• Paying attention in class is more important.
  • Studying is more important.


  • Students must be independent and responsible for seeking assistance.
  • Professors have office hours to meet with students, but students must take the initiative to contact the faculty.
  • The Academic Advisor and faculty offer free help, but students must have the time to take advantage of the help.
  • More academic competition.
  • Behavior problems are not tolerated.


  • Increased work load and much faster pace.
  • Students are more independent and are accountable for their behavior.
  • It is more difficult to earn high grades.
  • An entire course is completed in 15 weeks or less.
  • Students are expected to know what they want from college.


  • Increased number of choices and decisions.
  • More self-evaluation, accepting of responsibility.
  • More independent reading and studying are required.
  • Students are responsible for time management.
  • Students establish and attain their own goals.
  • Students must be motivated to succeed.

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Will a parent be notified of a son or daughter's grades?

Federal Law, The Buckley Amendment, forbids college faculty, staff, and administrators from discussing a student's grades, attendance, etc. with anyone, including the parents even if the parents are paying the bills without written authorization from the student.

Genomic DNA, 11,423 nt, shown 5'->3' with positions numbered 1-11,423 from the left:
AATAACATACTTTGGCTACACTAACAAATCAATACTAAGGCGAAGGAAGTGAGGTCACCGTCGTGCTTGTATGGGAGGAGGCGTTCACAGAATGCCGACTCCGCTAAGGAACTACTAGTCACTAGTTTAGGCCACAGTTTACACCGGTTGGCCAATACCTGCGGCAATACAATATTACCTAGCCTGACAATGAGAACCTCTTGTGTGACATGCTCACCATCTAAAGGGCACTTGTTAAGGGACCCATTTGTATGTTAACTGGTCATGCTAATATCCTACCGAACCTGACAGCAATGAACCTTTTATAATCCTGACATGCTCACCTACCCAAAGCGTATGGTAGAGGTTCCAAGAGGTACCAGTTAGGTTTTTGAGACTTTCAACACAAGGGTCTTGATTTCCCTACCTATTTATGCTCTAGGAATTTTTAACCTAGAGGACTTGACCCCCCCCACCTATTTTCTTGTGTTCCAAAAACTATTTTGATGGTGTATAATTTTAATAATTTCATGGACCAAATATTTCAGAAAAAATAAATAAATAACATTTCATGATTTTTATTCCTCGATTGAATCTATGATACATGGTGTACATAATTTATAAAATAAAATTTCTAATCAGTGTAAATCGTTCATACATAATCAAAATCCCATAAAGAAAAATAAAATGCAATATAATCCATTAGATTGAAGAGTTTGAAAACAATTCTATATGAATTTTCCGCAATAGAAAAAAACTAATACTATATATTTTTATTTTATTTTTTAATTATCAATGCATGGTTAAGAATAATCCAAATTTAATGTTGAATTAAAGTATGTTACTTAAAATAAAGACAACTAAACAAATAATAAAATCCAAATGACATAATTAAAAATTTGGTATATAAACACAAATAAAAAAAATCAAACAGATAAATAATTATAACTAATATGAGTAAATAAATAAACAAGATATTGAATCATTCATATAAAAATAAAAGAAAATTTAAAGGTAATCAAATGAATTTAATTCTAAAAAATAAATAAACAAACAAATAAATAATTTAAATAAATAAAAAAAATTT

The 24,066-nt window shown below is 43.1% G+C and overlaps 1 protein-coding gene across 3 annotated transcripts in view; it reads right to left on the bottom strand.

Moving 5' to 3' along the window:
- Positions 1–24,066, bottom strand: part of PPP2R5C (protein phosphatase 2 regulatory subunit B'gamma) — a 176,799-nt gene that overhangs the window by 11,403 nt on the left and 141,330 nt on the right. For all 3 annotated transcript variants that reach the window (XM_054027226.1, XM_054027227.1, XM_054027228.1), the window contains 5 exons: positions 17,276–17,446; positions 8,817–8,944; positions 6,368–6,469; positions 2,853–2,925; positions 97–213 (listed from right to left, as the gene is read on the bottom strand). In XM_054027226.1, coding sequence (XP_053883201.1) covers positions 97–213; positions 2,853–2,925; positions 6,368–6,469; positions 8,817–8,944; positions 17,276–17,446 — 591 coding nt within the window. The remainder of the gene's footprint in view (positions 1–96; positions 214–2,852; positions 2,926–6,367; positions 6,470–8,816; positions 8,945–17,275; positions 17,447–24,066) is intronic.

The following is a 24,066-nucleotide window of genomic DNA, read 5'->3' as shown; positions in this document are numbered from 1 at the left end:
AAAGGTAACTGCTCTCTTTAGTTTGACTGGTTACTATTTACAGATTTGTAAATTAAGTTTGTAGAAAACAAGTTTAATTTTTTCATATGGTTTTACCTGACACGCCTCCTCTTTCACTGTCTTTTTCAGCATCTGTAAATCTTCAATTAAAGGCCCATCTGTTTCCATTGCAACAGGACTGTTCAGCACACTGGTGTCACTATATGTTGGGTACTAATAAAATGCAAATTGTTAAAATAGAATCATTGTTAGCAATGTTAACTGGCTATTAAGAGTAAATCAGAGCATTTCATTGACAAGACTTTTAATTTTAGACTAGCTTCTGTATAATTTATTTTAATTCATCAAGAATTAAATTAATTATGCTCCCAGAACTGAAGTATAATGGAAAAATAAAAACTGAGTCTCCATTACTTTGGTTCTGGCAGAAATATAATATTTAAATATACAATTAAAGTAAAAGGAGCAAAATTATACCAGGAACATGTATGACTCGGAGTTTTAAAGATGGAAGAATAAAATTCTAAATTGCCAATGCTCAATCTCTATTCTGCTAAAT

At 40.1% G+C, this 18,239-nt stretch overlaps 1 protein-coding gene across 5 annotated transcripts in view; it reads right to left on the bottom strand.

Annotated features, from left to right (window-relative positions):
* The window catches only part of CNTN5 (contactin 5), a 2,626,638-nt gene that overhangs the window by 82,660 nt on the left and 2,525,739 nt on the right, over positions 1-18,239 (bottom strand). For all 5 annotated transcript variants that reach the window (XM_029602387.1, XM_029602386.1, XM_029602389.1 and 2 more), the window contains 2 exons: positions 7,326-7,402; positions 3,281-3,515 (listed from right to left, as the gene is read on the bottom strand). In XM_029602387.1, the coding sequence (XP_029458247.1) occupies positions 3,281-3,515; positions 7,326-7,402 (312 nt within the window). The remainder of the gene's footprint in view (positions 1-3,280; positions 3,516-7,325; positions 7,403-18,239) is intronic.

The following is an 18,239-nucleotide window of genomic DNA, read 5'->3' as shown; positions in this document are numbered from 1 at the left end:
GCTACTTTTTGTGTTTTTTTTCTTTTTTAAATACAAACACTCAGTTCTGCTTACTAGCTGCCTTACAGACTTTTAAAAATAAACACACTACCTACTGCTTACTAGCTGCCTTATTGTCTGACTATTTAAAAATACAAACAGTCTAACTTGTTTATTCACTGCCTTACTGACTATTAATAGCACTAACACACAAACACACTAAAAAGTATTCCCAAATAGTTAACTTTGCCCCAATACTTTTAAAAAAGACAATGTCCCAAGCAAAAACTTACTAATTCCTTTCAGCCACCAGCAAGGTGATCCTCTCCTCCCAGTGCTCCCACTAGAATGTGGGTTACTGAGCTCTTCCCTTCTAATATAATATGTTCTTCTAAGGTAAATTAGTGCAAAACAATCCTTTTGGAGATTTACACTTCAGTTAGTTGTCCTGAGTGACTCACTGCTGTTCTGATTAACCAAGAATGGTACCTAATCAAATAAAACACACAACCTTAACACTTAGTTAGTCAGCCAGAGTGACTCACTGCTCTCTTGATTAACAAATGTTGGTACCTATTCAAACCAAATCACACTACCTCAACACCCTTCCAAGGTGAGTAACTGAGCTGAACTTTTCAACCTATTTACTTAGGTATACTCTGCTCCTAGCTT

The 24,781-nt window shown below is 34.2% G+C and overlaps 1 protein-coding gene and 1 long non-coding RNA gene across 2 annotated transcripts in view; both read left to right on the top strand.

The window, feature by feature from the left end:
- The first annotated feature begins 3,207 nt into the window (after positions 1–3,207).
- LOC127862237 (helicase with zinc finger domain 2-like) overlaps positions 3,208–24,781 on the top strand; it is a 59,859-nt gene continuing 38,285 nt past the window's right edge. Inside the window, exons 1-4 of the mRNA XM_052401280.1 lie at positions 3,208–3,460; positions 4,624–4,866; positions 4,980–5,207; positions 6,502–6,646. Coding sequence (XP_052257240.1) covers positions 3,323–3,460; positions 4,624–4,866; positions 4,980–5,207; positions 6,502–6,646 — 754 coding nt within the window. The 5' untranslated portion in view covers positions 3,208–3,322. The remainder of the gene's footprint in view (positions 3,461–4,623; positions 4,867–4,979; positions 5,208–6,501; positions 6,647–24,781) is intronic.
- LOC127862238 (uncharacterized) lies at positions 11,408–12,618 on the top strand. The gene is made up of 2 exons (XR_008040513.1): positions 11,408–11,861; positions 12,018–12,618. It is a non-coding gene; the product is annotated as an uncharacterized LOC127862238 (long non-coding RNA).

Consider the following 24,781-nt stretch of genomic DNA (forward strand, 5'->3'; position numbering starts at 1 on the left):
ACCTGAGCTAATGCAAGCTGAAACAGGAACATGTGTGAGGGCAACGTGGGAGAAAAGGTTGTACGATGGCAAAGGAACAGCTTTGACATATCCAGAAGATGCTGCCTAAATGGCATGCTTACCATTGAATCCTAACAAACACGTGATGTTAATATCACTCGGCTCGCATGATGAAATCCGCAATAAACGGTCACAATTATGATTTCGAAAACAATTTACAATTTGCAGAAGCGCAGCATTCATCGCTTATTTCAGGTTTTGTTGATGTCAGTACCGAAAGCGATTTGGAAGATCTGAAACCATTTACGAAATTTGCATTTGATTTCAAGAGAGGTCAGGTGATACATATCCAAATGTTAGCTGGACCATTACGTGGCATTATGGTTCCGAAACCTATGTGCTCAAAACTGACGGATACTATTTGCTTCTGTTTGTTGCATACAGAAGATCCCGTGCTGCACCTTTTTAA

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What if I want to take the entrance exam again to try to improve my scores?

Policy and/or procedure dictate the number of times a student is allowed to retest. Retesting may or may not improve a student's score. It is believed that frequent retesting may produce results that can be attributed only to the fact that the student is familiar with the test instead of a result that truly measures the students academic preparedness for a program and/or program major class. The best way to improve entrance scores is through taking rigorous high school classes. If a high school student has taken the ACT or Compass more than once, Louisiana Technical College accepts the highest score from each attempt.

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What if I just do not placement test well?

If you do not test well, you will be recommended for Developmental Studies. However, upon first-time entry into a Developmental Studies course, students are once again assessed (through fast-track method) to determine if they are enrolled in the appropriate course level for the academic subject. If the students fast track reveals that the student does possesses academic skills for that level of developmental education, he/she is immediately given a pass grade and placed into the next level or may be recommended by the Developmental Studies instructor for retesting the placement exam in that subject area.

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Will a student receive college credit for developmental classes?

Though developmental studies courses do appear on a students college transcript, they cannot be applied toward a college credential (certificate, diploma or degree).